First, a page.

Car-mona, bay of the dark brown bills, an arm of the fea, in the neighbourhood of Selma.-In this paragraph


day, the bounding ship. On high, hung a broken fhield; it was marked with wandering blood. Forward came a youth, in armour, and ftretched his pointless fpear. Long, over his tearful eyes, hung loofe his difordered locks. Fingal gave the fhell of kings. The words of the ftranger arose.

IN his hall lies Cathmol of Clutha, by the winding of his own dark ftreams. Duth-carmor

are mentioned the signals presented to Fingal, by those who came to demand his aid. The fuppliants held, in one hand, a fhield covered with blood, and, in the other, a broken spear; the first a fymbol of the death of their friends, the laft an emblem of their own helpless fituation. If the king chose to grant fuccours, which generally was the cafe, he reached to them the shell of feasts, as a token of his hofpitality and friendly intentions towards them.

It may not be disagreeable to the reader to lay here before him the ceremony of the Cran-tara, which was of a fimilar nature, and, till very lately, ufed in the Highlands. -When the news of an enemy came to the refidence of the chief, he immediately killed a goat with his own sword, dipped the end of an half burnt piece of wood in the blood, and gave it to one of his fervants, to be carried to the next hamlet. From hamlet to hamlet this teffera was carried with the utmost expedition, and, in the space of a few hours, the whole clan were in arms, and convened in an appointed place; the name of which was the only word that accompained the delivery of the Cran-tara. This fymbol was the manifefto of the chief, by which he threatened fire and fword to thofe of his clan, that did not immediately appear at his standard.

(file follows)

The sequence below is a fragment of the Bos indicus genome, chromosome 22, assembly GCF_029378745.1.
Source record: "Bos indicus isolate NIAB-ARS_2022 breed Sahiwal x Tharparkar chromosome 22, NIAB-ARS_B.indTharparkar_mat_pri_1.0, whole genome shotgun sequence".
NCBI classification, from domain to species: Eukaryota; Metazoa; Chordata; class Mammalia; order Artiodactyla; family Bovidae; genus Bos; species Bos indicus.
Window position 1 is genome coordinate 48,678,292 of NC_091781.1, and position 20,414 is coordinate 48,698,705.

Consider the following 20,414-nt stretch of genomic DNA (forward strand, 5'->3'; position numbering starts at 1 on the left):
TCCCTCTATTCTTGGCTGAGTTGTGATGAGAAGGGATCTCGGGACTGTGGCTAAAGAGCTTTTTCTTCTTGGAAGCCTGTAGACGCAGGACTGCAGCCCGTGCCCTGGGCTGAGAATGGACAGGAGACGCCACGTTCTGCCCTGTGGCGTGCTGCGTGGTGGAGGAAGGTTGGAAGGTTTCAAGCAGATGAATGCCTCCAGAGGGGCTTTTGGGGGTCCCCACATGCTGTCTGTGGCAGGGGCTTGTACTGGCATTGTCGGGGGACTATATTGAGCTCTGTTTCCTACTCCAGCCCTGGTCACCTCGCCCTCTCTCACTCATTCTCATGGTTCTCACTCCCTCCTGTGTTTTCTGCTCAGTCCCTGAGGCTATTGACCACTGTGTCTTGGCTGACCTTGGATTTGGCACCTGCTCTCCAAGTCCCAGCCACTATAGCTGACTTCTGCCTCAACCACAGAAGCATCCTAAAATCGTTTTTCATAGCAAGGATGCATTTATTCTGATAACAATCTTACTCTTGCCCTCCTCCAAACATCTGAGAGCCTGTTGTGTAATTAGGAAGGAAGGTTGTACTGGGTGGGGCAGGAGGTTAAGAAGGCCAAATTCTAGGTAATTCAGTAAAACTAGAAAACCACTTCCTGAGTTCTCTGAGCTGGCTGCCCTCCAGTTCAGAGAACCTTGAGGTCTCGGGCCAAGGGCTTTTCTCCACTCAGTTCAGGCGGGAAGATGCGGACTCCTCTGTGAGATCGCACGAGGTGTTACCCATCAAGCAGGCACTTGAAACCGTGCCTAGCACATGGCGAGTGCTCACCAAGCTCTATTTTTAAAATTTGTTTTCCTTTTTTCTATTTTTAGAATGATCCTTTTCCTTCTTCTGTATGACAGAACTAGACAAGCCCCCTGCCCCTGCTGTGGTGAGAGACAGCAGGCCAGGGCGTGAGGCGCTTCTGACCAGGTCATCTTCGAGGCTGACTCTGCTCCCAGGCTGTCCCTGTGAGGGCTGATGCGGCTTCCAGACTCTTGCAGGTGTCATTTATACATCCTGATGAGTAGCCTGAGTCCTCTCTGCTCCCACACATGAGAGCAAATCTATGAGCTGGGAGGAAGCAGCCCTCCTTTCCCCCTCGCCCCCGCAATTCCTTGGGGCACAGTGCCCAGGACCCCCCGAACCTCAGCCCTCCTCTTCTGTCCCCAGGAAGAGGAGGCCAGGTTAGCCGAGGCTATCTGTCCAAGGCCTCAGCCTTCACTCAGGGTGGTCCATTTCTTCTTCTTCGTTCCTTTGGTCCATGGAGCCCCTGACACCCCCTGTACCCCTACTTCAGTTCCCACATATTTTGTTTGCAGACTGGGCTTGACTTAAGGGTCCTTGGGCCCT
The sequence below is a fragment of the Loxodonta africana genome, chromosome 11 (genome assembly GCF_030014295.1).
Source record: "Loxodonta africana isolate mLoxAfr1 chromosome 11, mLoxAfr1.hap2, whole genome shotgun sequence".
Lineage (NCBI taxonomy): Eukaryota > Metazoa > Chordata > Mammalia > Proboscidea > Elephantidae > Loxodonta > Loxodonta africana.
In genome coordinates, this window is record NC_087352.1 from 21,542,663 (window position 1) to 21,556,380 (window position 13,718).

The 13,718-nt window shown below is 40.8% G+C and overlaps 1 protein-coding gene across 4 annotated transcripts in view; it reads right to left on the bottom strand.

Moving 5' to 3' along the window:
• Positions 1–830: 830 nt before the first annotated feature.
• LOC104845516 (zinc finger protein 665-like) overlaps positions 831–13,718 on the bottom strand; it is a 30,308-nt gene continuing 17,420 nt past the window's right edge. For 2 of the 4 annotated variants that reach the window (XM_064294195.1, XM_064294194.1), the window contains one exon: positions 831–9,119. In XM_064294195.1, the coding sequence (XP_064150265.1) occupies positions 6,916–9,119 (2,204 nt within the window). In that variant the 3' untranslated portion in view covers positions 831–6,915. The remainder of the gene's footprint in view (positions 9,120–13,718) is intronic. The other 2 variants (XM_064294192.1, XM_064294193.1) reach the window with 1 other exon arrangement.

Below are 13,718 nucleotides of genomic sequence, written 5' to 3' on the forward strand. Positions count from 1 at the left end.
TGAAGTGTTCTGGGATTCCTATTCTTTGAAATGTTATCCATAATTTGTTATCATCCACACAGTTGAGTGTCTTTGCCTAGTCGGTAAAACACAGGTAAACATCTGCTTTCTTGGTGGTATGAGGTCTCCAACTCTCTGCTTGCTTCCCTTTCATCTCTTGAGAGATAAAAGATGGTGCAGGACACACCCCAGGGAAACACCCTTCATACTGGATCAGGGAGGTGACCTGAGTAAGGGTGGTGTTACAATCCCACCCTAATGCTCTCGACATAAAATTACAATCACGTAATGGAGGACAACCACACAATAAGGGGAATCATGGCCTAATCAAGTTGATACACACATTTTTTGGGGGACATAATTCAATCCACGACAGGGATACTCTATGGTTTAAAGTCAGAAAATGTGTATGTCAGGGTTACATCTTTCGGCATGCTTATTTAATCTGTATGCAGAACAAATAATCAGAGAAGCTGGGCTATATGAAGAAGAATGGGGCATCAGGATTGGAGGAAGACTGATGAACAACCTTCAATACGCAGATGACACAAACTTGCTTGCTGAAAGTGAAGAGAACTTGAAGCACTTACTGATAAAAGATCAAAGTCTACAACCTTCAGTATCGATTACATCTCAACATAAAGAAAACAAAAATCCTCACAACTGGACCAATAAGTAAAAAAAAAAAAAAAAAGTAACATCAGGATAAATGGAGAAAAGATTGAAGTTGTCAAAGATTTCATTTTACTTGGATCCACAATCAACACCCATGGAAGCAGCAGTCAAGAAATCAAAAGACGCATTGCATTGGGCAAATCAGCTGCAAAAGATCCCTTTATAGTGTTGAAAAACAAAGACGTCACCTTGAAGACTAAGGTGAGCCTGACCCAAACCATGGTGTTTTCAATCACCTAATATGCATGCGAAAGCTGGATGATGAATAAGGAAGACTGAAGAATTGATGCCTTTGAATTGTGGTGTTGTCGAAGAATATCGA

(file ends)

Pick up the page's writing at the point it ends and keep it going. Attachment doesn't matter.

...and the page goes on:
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faw white-bofomed Lánul*, and pierced her father's fide. In the rushy defart were my steps. He fled in the feafon of night. Give thine aid to Cathlin to revenge his father.-I fought thee not as a beam, in a land of clouds. Thou, like that fun, art known, king of echoing Selma.

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SELMA's king looked around. In his prefence, we rofe in arms. But who fhould lift the fhield? for all had claimed the war. The night came down; we firode, in filence; each to his hill of ghofts: that fpirits might descend, in our dreams, to mark us for the field.

WE ftruck the fhield of the dead, and raised the hum of fongs. We thrice called the ghofts of our fathers. We laid us down in dreams. --Trenmor came, before mine eyes, the tall form of other years. His blue hofts were behind him in half-diftinguished rows. Scarce feen is their ftrife in mift, or their firetching forward to deaths. I liftened; but no found was there. The forms were empty wind.

* Lánul, full-eyed, a furname which, according to tradition, was bestowed on the daughter of Cathmol, on account of her beauty; this tradition, however, may have been founded on that partiality, which the bards have fhewn to Cathlin of Clutha; for according to them, no falfhood could dwell in the foul of the lovely.